The BASEX (“basis set expansion”) Abel-transform method utilizes well-behaved functions (i.e., functions that have a known analytic Abel transform) to transform images. In the current iteration of PyAbel, these functions (called basis functions) are Gaussian-like functions, following the original description of the method, developed in 2002 at USC and UC Irvine by Dribinski, Ossadtchi, Mandelshtam, and Reisler [1].

How it works

This method is based on expressing line-of-sight projection images (raw_data) as sums of functions that have known analytic Abel inverses. The provided raw images are expanded in a basis set composed of these basis functions, with the expansion coefficients determined through a least-squares fitting process. These coefficients are then applied to the (known) analytic inverse of these basis functions, which directly provides the Abel inverse of the raw images. Thus, the transform can be completed using simple linear algebra.

In the current iteration of PyAbel, these basis functions are Gaussian-like (see equations (14) and (15) in [1]). The process of evaluating these functions is computationally intensive, and the basis-set generation process can take several seconds to minutes for larger images (larger than ~1000×1000 pixels). However, once calculated, these basis sets can be reused, and are therefore stored on disk and loaded quickly for future use. The transform then proceeds very quickly, since each raw-image Abel inversion is a simple matrix multiplication.

When to use it

According to Dribinski et al., BASEX has several advantages:

  1. For synthetic noise-free projections, BASEX reconstructs an essentially exact and artifact-free image, eschewing the need for interpolation procedures, which may introduce additional errors or assumptions.
  2. BASEX is computationally cheap and only requires matrix multiplication, once the basis sets have been generated and saved to disk.
  3. The current basis set is composed of the Gaussian-like functions, which are highly localized, uniform in coverage, and sufficiently narrow. This allows resolution of very sharp features in the raw data. Moreover, the reconstruction procedure does not contribute to noise in the reconstructed image; noise appears in the image only when it exists in the projection.
  4. Resolution of images reconstructed with BASEX is superior to those obtained with the Fourier–Hankel method, particularly for noisy projections. However, to obtain maximal resolution, it is important to properly center the projections prior to transforming with BASEX.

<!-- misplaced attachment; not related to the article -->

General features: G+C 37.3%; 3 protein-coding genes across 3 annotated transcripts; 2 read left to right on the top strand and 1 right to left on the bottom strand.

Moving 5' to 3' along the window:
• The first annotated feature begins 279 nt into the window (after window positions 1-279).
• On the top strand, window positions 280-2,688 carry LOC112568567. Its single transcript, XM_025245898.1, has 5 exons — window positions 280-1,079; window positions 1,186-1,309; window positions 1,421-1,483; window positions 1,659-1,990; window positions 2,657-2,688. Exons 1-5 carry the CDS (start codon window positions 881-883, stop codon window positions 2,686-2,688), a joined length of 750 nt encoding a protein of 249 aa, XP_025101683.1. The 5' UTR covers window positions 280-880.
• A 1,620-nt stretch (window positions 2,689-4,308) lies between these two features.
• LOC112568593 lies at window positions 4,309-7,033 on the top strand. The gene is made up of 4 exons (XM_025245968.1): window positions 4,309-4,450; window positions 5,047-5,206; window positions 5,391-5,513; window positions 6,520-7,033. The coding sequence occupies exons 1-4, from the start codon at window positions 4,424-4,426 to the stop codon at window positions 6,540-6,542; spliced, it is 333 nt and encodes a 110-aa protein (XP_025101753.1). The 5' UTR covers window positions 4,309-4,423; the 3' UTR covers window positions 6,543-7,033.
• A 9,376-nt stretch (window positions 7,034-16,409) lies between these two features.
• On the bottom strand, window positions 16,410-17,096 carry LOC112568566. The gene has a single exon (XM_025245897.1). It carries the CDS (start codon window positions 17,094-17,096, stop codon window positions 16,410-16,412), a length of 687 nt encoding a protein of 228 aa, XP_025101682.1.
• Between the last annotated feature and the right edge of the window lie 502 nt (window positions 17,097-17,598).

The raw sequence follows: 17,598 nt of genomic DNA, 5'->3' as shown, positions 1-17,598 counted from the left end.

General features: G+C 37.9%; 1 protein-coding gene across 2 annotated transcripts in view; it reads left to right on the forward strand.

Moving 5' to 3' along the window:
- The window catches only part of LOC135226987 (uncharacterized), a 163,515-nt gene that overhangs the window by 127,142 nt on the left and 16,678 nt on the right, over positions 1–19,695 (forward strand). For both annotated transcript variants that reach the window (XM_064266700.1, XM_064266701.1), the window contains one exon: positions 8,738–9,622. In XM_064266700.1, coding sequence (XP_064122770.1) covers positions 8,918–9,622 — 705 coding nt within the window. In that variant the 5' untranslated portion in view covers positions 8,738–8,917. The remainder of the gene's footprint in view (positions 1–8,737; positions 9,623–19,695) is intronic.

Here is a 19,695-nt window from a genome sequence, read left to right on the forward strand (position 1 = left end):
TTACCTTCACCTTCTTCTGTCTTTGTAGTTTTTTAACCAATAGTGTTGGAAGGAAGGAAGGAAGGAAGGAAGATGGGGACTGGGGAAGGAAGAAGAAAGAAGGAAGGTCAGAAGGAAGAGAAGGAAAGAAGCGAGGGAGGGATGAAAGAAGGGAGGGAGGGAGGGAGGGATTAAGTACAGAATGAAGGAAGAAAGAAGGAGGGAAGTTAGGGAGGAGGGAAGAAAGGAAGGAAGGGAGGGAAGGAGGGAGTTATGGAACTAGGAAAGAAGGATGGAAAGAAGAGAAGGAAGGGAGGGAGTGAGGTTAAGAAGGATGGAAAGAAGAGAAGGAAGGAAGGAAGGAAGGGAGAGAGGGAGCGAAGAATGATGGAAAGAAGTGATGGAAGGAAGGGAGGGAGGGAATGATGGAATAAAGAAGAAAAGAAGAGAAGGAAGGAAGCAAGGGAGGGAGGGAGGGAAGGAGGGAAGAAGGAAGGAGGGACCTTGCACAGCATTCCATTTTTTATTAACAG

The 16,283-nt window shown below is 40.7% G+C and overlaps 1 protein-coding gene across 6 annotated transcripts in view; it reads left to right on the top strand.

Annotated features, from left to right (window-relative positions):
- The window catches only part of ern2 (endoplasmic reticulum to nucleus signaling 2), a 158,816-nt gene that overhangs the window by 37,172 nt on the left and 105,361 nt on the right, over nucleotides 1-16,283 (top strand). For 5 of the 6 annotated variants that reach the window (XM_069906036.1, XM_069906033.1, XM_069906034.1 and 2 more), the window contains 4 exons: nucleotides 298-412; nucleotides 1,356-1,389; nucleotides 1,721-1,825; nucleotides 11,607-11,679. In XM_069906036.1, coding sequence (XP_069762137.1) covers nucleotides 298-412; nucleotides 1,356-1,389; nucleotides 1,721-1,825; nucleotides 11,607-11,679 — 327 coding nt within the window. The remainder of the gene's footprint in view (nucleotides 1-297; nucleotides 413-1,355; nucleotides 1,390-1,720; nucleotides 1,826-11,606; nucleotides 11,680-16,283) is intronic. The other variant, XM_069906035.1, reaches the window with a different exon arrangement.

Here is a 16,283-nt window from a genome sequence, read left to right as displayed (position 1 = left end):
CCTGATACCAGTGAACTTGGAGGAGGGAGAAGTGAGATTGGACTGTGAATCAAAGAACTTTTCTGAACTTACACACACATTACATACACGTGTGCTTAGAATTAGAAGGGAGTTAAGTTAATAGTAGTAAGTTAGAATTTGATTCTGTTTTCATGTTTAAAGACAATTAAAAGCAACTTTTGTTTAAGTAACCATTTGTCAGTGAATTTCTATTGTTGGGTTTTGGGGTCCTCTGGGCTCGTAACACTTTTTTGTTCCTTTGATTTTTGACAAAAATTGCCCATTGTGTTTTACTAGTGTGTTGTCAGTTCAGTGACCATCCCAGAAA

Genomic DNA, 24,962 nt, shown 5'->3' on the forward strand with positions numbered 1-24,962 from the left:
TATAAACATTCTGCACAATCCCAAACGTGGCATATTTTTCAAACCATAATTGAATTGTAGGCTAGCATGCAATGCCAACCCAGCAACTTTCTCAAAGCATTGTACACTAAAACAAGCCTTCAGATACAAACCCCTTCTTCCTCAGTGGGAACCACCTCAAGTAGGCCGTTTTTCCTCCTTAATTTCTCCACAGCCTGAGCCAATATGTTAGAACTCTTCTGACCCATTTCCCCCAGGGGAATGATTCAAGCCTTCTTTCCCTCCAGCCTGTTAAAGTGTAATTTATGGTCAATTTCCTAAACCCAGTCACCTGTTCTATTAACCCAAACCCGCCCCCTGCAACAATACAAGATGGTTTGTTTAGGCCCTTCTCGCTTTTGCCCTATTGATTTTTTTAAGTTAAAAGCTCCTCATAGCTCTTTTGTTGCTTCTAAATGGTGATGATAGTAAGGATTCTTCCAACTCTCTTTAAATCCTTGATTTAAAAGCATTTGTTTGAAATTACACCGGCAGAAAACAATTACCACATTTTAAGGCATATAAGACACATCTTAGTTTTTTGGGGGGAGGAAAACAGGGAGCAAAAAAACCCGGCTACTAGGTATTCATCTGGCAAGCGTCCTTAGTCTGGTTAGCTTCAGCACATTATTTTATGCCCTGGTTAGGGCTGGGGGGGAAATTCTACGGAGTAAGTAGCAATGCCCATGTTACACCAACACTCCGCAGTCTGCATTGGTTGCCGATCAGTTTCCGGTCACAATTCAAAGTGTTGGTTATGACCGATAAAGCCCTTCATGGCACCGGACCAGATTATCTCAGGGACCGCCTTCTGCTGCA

5. BASEX-reconstructed images have an exact analytical expression, which allows an analytical high-resolution calculation of the speed distribution, without increasing computation time. (This is not yet implemented in PyAbel.)

How to use it

The recommended way to complete the inverse Abel transform using the BASEX algorithm for a full image is to use the abel.transform.Transform class:

abel.transform.Transform(raw_image, method='basex', direction='inverse').transform

The additional BASEX parameters are described in abel.basex.basex_transform() an can be passed to Transform() using the transform_options argument.

If you would like to access the BASEX algorithm directly (to transform a right-side half-image), you can use abel.basex.basex_transform().

The behavior of the original BASEX.exe program by Karpichev with top–bottom symmetry and the “narrow” basis set can be reproduced as follows:

rescale = math.sqrt(math.pi) / 2

raw_image = <centered raw image>
reg = <regularization parameter>
reconst = abel.Transform(raw_image, direction='inverse', symmetry_axis=(0, 1),
                         method='basex', transform_options=dict(
                             reg=reg*(rescale**2), correction=False
                        )).transform.clip(min=0) * rescale

(The rescale factor accounts for the wrong factor used in the BASEX.exe program for the basis projections, see BASEX: computational details.)

PyAbel improvements

  • As noted above, the BASEX method implementation in PyAbel uses correct expressions for the basis projections, so unlike BASEX.exe, it is consistent with the original method description in [1] and with other methods implemented in PyAbel.
  • Basis sets for any image size are generated automatically.
  • Basis functions with any width parameter \(\sigma\) (specified by the sigma parameter) can be used. They are \(\rho_k(r) \approx \exp[-2(r/\sigma - k)^2]\), so their \(1/e^2\) width is \(2\sigma\), and the full width at half-maximum (FWHM) is \(\sqrt{2 \ln 2}\,\sigma \approx 1.18\,\sigma\). The spacing between the maxima of the adjacent basis functions is \(\sigma\), which automatically determines the number of basis functions.
  • An automatic intensity correction is available (enabled by default) for reducing the artifacts caused by the basis-functions shape and the sampling of their projections, as well as the intensity drop (especially near the axis) introduced by Tikhonov regularization.
  • The forward Abel transform is also implemented, using the same method but swapping the basis functions and their projections.

Some additional information on the implementation is given in BASEX: computational details.


[1]V. Dribinski, A. Ossadtchi, V. A. Mandelshtam, H. Reisler, “Reconstruction of Abel-transformable images: The Gaussian basis-set expansion Abel transform method”, Rev. Sci. Instrum. 73, 2634–2642 (2002), (PDF).